Do I blame this caller for my medical issues?

No, but I blame these callers and these situations for these medical issues. I’ve been in this field for the better part of a dozen years and I’ve never had vicissitude health problems this severe. Maybe I’d feel bad for a day or a week, or maybe I wouldn’t like this or that, but these headaches point to something seriously wrong with my current lifestyle. How much more of this stress can I endure?

I secretly wish to be fired.

I’m saying this here, now, so that I can figure out how much of these headaches are physical and how much of them are psychological. Before taking that phone call, I was writing about my rowing form, and life was good. No headaches! Now, I have a headache behind my left eye in intense pressure, and am in a sour mood. This is not a conducive work environment for me. I guess this is exacerbated by working nights, where I got less than four hours of sleep – and not through lack of effort.

The neurologist’s office called at 1pm to give me the all-clear from their perspective.

The dietitian’s office called at 4:51pm to confirm my appointment, unnecessarily, and I’ve just been up since then, but before that call, I was in good spirits. I’m not sure how much more energy I have to fight like this. It’s difficult to be constantly being overwhelmed by people that don’t give a shit about being polite to you in the slightest, won’t try to work with you, and expect immediate results. I think what I may do is proceed through the week as best I can and then ask the sleep doctor to write me a note saying I shouldn’t be on this shift anymore.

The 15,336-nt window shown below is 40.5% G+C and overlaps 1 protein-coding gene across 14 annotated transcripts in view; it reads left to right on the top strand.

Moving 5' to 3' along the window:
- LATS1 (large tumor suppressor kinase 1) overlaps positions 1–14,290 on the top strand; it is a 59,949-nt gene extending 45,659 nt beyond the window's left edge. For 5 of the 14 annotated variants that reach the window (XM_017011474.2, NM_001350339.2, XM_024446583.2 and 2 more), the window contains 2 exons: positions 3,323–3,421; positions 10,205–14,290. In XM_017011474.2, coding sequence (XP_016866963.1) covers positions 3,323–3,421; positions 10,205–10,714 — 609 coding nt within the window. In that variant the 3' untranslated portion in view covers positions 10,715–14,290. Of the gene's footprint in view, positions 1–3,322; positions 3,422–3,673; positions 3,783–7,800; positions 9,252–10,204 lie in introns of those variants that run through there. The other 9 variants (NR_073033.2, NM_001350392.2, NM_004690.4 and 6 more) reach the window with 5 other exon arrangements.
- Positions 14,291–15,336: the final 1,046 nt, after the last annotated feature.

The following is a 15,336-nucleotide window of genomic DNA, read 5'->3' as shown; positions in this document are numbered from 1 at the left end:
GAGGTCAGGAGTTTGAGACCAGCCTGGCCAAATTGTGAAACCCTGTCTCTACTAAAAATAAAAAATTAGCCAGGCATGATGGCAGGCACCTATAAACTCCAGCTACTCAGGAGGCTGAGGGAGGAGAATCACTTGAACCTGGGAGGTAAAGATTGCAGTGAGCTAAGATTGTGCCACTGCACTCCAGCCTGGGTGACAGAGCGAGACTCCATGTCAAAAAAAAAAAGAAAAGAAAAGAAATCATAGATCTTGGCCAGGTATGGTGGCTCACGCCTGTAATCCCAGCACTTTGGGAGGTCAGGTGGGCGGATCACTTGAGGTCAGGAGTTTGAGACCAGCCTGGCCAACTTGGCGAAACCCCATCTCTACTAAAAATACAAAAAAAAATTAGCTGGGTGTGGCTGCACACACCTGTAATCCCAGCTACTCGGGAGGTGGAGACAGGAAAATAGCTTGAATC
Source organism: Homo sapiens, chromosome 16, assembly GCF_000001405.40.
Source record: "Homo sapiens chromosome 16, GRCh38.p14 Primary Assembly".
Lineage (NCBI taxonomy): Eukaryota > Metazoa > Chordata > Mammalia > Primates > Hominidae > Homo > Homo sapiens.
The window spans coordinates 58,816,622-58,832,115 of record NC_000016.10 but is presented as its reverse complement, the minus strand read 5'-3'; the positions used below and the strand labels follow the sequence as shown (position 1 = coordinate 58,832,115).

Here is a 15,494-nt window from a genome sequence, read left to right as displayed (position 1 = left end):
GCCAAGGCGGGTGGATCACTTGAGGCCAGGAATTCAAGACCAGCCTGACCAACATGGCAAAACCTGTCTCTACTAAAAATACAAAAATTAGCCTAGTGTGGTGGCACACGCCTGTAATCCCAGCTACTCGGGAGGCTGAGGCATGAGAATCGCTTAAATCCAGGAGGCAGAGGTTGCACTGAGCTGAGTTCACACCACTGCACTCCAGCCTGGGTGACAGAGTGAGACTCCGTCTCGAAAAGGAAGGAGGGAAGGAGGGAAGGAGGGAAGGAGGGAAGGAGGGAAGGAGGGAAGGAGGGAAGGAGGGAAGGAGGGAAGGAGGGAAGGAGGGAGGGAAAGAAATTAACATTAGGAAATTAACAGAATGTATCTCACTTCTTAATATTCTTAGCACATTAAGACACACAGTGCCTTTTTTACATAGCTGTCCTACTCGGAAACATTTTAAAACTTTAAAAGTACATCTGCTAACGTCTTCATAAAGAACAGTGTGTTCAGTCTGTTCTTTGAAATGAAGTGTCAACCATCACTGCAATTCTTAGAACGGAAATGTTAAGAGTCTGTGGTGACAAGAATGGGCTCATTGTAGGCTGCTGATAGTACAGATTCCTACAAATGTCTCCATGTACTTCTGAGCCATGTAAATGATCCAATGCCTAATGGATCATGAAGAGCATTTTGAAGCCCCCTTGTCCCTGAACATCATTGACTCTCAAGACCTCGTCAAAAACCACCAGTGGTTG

It will mean less writing time, but, will that mean a better quality of life?

I’m not sure because there are nice perks about this shift and this job. I’ve had thirteen minutes of downtime and wrote this essay, yet if that essay’s in a bad head space, if my head is in a bad head space, and if I don’t feel like doing anything because I’m so mad over having to overexert myself mentally and physically without any respect, then I’m just going to drag my feet until I’m fired. No point burning myself out any further than I have for this job. After all, I’m working to get ahead in life, not behind.

Currently, I’m behind.

Quotes: None.
Sources: My fitness experiences.
This week’s weight: 218.5
Last week’s weight: 219.0
Difference: Now that I’m getting my health back in order, I can focus on burning off more weight.
Inspirations: Writing about each of my physical therapy sessions in a bad mood led to this essay.
Related: Past weekly column entries. Other Sober Living essays and Tripping On [The American Healthcare System] chapters.
Picture: Generic rowing picture.
Written On: 2020 February 11 [28 minutes. From 12:38am to “my upper chest” 12:48am, then from 1:06am to 1:23am. Gdocs.]
Last Edited: 2020 February 14 [Adaption from Gdoc, so, second draft; final draft for the Internet.]
My big goal is writing. My most important goal is writing "The Story." All other goals should work toward that central goal. My proudest moment is the most recent time I overcame some fear, which should have been today. I'm a better zombie than I was yesterday. I'm not better than you and you're not better than me. Let's strive to be better every day.